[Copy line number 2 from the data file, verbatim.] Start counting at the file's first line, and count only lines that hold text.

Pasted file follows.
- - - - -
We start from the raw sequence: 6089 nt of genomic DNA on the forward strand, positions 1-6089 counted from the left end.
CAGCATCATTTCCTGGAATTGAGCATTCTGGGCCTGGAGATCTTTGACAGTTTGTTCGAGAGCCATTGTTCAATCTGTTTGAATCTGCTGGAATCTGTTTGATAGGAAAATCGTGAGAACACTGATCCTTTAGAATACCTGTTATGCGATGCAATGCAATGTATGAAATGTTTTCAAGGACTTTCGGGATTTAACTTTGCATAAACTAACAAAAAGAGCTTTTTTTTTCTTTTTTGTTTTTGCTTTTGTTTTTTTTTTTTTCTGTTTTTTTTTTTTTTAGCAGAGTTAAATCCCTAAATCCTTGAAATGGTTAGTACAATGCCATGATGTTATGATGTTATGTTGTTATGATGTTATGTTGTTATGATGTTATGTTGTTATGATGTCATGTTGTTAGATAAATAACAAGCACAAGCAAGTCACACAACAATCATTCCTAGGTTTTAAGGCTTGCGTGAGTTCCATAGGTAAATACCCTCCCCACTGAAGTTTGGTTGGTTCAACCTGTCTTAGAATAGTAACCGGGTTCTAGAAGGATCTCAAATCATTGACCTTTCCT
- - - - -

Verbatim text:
CAGCATCATTTCCTGGAATTGAGCATTCTGGGCCTGGAGATCTTTGACAGTTTGTTCGAGAGCCATTGTTCAATCTGTTTGAATCTGCTGGAATCTGTTTGATAGGAAAATCGTGAGAACACTGATCCTTTAGAATACCTGTTATGCGATGCAATGCAATGTATGAAATGTTTTCAAGGACTTTCGGGATTTAACTTTGCATAAACTAACAAAAAGAGCTTTTTTTTTCTTTTTTGTTTTTGCTTTTGTTTTTTTTTTTTTCTGTTTTTTTTTTTTTTAGCAGAGTTAAATCCCTAAATCCTTGAAATGGTTAGTACAATGCCATGATGTTATGATGTTATGTTGTTATGATGTTATGTTGTTATGATGTTATGTTGTTATGATGTCATGTTGTTAGATAAATAACAAGCACAAGCAAGTCACACAACAATCATTCCTAGGTTTTAAGGCTTGCGTGAGTTCCATAGGTAAATACCCTCCCCACTGAAGTTTGGTTGGTTCAACCTGTCTTAGAATAGTAACCGGGTTCTAGAAGGATCTCAAATCATTGACCTTTCCT